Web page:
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Review for the Richmond Theatre production

The French Lieutenant's Woman

Richmond Theatre Monday, October 23

THERE are three possible perspectives for audience members at The French Lieutenant's Woman - those who have read the book, those who have seen the film and those who don't know anything about it and consequently don't have any preconceived ideas.

I fall into the latter category and really felt like that was the best position to be in - having no benchmark with which to compare this production.

The cast did a very good job carving out an intriguing tale about a young woman called Sarah Woodruff (Katy Odey) who is tormented by a lost love. Fascinated by her plight, Charles Smithson (Anthony Howell) gradually oversteps the boundaries of propriety, sacrificing his genteel existence in the process.

All the cast are superb, but Hannah Young as the nauseatingly coquettish Ernestina Freeman is worthy of particular praise.

Her cutesy voice and tinkling laugh make the contrast in her behaviour all the more startling when Charles abruptly ends their engagement and, to begin with at least, she puts up an impressive and incredibly mature fight.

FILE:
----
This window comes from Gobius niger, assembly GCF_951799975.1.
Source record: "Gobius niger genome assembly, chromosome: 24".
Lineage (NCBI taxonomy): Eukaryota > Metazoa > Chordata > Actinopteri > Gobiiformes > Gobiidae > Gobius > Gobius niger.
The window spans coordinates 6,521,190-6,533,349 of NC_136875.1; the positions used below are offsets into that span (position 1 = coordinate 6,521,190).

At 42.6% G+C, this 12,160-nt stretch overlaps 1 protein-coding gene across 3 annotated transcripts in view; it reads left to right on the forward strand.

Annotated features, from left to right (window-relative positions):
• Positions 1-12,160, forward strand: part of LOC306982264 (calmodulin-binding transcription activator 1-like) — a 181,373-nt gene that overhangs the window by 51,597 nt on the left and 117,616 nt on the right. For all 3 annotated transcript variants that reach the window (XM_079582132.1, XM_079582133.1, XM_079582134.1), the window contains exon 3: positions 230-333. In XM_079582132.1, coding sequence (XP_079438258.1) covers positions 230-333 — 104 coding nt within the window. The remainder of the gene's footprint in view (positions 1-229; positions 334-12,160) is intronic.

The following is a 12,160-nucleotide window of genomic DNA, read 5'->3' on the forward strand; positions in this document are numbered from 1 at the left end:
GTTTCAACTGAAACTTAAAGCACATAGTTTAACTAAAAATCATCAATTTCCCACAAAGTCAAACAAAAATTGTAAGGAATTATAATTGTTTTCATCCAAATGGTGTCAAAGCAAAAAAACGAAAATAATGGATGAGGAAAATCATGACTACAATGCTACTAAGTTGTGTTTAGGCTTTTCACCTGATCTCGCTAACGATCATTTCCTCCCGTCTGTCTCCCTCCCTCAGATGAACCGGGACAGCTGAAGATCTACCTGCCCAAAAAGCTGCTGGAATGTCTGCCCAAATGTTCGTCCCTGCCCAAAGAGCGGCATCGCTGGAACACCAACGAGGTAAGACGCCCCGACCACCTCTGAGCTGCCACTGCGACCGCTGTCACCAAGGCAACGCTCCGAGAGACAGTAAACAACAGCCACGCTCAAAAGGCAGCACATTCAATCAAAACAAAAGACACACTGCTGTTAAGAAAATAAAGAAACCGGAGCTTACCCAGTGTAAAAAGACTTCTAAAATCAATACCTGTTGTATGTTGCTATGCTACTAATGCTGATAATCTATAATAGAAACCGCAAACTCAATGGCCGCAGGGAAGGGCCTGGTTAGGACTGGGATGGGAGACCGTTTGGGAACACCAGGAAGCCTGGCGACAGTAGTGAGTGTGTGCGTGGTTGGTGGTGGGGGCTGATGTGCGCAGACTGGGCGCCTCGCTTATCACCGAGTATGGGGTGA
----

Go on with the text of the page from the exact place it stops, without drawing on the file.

Of course, the crowd-pleaser in the piece is none other than George Irving as The Writer, best known for his long run in Holby City as brooding doctor, Anton Meyer.

Perhaps slightly under-utilised - he spends a bit too much time brooding (again) as he watches the characters jump from his page - he provides the much-needed anchor to the production that at times gets carried away with its whimsical content.

But - just as he did in his famous television role - he has such stage presence that, had he been centre stage more often, he would have detracted attention away from the rest of the impressive cast who were doing their best to tell his tale.

Bounding about between comedy, tragedy and adventure, once the setting of the story is peeled away, the characters and their plights are remarkably contemporary.

Anne Kavanagh triumphs as the pious Mrs Poulteney who is determined to cleanse Sarah's soul and reform her wayward character.

Loud, opinionated and domineering, she loves the sound of her own voice and hates anyone who dares to interrupt her.

The way the rest of the local community pretends to hang on her every word and then secretly mocks her in private, just goes to show how little things have changed.

Only Sarah is confrontational, but in other respects she is far from a plucky heroine.

The way that her character is sometimes morally questionable and never fully understood helps to maintain the interest levels over the two-and-a-half hour running time.

Catherine Usher